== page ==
LECTURES AND AUTHORS
BILL HORST - Local Historian
For many years now Bill has been called a "Local Historian"; but his knowledge of U.S. and western history goes far beyond the local area. His interest in the stories of the old timers he knew as he was growing up, prompted them to feed his interest. Being a curious sort, he spent time doing research to either prove or disprove these tales. He also learned to make and do certain things to try the "old ways".
This trial and error research, gave him knowledge in the use and manufacture of early firearms, clothing, tanning of animal hides, etc. Being raised on a farm that used horses to power farm equipment until a tractor was purchased in 1942, was also a learning experience. This taught him about "chores" that most young people even of that time did not have. His friends among the "Elders" in the Native American community contributed to his lifetime "Hobby" of early U.S. history.
Sylvia Ross - Author - Blue Jay Girl & Lion Singer
Sylvia Ross was born and raised in Los Angeles, apart from her family's Chukchansi culture. Early on, she worked as a painter for Walt Disney Productions, later returning to school to earn a B.A. from Fresno State University. She then moved with her family to eastern Tulare County, where she taught at a school attended by the children of the Tule River Indian Reservation. She is the author of Lion Singer
, a children's book about a boy in the Chukchansi tribe. Her work has been published in News from Native California
, and in the anthologies The Dirt is Red Here and Spring Salmon, Hurry to Me.
Her new children's book, Blue Jay Girl, published by Heyday Books,
is about a child of the Tule River Reservation. Mrs. Ross is also the illustrator of the book.
Judy Holloway - Native Plants
Nature and photography have always been a winning combination for Judy Holloway. After arriving in Porterville, 40 years ago and opening a photography business (Movin' Pictures), she spent her time photographing weddings, family reunions, dances, and children. In her spare time Judy traveled the many areas around either alone or with the members of the Porterville Camera Club, looking for the "perfect" photo. Her fascination with wild flowers and the photos she took became her "fame" among her friends and family. The gift of a book about the flowers, plants, and their history added another dimension to her photos.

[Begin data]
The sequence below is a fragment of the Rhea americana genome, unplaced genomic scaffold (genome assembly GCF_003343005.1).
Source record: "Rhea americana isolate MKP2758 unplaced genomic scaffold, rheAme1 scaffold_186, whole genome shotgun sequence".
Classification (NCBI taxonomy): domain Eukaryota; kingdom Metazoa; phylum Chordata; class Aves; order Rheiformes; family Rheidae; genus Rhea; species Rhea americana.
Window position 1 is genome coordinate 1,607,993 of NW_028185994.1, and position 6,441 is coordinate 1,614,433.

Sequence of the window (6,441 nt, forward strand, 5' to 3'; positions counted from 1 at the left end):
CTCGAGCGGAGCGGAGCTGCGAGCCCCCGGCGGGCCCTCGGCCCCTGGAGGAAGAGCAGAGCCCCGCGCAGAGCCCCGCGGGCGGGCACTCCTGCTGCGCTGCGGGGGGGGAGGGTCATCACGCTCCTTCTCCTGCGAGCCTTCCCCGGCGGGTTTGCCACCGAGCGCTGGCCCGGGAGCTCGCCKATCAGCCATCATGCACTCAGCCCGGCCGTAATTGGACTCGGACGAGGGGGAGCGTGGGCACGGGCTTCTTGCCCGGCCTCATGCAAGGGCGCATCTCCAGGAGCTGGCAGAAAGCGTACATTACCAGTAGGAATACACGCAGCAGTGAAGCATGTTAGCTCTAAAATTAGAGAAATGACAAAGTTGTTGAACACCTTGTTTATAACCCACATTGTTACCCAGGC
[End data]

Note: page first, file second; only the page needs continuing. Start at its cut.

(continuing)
She has retired from her studio photography and with the knowledge about the legends, history, and uses of the many wild plants around this area, Judy has presented her program about the plants to many gardens clubs, service clubs, and schools, as well as a "hands on" program at the Butterfield Stage Days.
She is now volunteering her knowledge about wild plants to the Porterville Museum in the form of a "native" wild plant garden as well as a program about the "Amazing Wild Flowers."
Nicole Labelle - The Pet Store
This book was ctreated for a 7th grade class assignment. The story was inspired by a poor grade I received on one of my poems. However, this book did not get a much better grade. I like telling stories and creating the pictures to go wiht them. With belief in myself, and encouragement from family and friends I will continue to create new stories.
Richard J. Klema - WWII POW
Richard Klema was born in 1918 and raised in Kansas. Four out of his five brothers served in WWII. Richard was drafted and served in the Army. He was taken prisoner in 1943 and was held captive by the Germans for 28 months.
After the war, Richard married his wife, Neva (deceased) and owned IGA grocery stores until 1962. In 1962, he went to work at Schilling Air Force Base in Salina, KS. Schilling closed in 1965 and he moved to Beale Air Force Base in Linda, CA. He was a meat cutter until his retirement in 1982.
Richard has lived in Porterville since 1990 and currently lives with Steve and Nancy Dye. For the past 20 years he has had the pleasure and opportunity to speak to schools and many organizations.
Historian Jeff Edwards came to Porterville in 1947 and opened a photography studio on Main Street. Today it is the oldest business on Main Street. Through his cousin Howard Frame, he became interested in saving old pictures of Porterville as all the old pictures and negatives were destroyed when Moore’s’ Opera House burned in 1914. Edwards Studio has 50,000 pictures and negatives of the Porterville area. When the Museum opened Edwards gave slide shows to raise money for the opening of the museum. Edwards has published more than 50 books on local history.
The Porterville Historical Museum is pleased to present local historian Jeff Edwards speaking on Pioneer Churches of the area and how to do a family tree. The presentation will be Sunday, May 1, 2011.
The lecture begins at 2 p.m. with a coffee break at 3 p.m. and will conclude at 4 p.m. Donation is $5 and is free to members of Friends of to Museum. For more information, call the Museum (784-2053)